The beauty of now for our young people is they have access to so much more information and resources than we did in the past. They are able to be better informed about the issues of the day and those predicted for our future. If we harness the positive attributes of adolescence and respect these differences, even attempt to start understanding their world (I don't kid myself that I will ever fully understand it, I am a visitor not a resident of adolescence now, as it rightly should be) then we can all be part of a brighter future.   
I remember when I was teaching and nearly two decades ago our big debate was around whether to let our primary (elementary) students have access to the internet. There was so much fear about it... what if they go somewhere they shouldn't? What if they see pornography? What if they are exposed to people who may harm them? What if...? Now it has become an essential classroom teaching tool for many. Not so many years ago, cell phones were being confiscated, some teachers had a drawer where students would put their mobile device in as they came to school and it was locked until they collected it at the end of the school day. Now we have schools embracing BYOD (Bring Your Own Device) and increasing bandwidth (and other things I don't pretend to understand) so that there is uninterrupted access to the internet. Flipped classrooms, embracing the anytime, anywhere learning (which I firmly believe learning should always be) are becoming a greater reality. 
Is this scary? In some ways, yes it could be. Is technology and the internet the solution to all society's ills? Certainly not. Even the very clever Jack Andraka couldn't do what he did without seeking support from other experts, engaging with people one to one, having relationships with people who cared about him like his parents, physically working with materials and tools and undoubtedly talking and debating his ideas to gain greater clarity and direction... none of which necessarily required a computer. I hope he had some down time to enjoy his sport with his friends as well. It is about balance. 
The internet and digital devices are tools, just like the slate and chalk and the abacus have been tools. We still need to learn about relating to others, about working co-operatively, about being part of a community (a global community even), about becoming caretakers of our planet, about tending to our own bodies needs and being mindful of the needs of others. Developing respect for diversity and an openness to learning is essential going forward. We desperately need experiences that challenge our thinking and teach us how to unlearn and relearn so our children are better able to cope with change as they face an even more uncertain future than we do.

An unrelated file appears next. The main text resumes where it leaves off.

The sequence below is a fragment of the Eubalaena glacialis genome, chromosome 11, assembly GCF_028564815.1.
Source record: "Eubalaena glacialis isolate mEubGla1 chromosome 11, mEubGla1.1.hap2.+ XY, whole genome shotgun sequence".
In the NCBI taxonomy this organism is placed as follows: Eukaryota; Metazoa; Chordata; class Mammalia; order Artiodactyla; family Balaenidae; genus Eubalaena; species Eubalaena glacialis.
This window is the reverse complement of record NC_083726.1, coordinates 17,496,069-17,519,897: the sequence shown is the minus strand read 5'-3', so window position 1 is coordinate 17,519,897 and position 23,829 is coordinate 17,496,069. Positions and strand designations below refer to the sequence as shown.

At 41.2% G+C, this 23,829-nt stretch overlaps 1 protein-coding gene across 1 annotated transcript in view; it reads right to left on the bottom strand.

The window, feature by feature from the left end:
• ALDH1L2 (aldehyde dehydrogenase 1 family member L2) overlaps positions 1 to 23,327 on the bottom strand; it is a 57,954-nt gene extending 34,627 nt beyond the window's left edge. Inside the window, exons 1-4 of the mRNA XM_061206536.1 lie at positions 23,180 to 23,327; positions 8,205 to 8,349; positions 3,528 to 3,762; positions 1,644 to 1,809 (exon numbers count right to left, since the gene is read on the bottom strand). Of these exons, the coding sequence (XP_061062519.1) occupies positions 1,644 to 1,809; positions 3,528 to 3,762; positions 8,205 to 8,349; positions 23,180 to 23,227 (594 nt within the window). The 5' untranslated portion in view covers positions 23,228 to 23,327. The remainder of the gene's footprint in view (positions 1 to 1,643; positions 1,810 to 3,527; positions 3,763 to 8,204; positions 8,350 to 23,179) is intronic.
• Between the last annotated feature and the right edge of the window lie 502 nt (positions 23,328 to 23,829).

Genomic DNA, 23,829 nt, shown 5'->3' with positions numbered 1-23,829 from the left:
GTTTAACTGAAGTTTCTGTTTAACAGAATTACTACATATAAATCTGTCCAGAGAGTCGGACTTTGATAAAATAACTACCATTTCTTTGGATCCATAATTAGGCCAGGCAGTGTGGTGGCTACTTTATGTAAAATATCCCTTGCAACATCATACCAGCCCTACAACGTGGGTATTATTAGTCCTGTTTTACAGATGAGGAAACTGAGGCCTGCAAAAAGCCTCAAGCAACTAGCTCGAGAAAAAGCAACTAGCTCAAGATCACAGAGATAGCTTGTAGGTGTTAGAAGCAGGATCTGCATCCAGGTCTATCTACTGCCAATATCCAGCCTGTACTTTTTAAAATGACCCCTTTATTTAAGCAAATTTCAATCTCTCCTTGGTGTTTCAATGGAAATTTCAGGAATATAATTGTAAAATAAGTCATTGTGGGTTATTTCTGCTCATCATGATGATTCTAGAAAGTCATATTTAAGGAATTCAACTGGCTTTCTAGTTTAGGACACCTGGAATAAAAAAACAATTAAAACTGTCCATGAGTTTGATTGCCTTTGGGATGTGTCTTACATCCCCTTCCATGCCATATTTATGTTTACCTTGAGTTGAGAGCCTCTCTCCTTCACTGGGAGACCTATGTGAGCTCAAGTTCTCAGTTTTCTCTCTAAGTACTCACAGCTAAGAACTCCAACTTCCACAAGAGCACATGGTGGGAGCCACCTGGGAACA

The New Zealand Curriculum (2007) has what I think is a brilliant goal for all learners- that they become confident, connected, actively involved, life long learners. I know that this is what I want for our children. And that won't happen if we tether everything we do to a mobile device or a screen, it won't happen if we try to stop our young people from embracing the best of the digital world they have access too either.  
There is a beauty in achieving a balance. In all things actually. And to finish I thought I would share this little clip mostly because it demonstrates that technology used as a tool by confident, connected human beings can be truly beautiful but also because I found it enchanting to watch and I have also just learned how to embed a YouTube video into my blog... see always learning :)  

Some other reading materials if you are interested
Digital learning and natives: 
Fluency 21- Fluencies for 21st century learners- 
Ian Jukes- speaking about Digital Natives- 
Ian Jukes and Lee Crocket- Understanding the Digital Generation (a pdf summary) file:///C:/Users/Megan/Downloads/UDG_Perspective.pdf 

Teaching and Learning: 
New Zealand Curriculum 2007-
Sir Ken Robinson- Changing Education Paradigms- 
Flipped classroom- Pros and Cons-;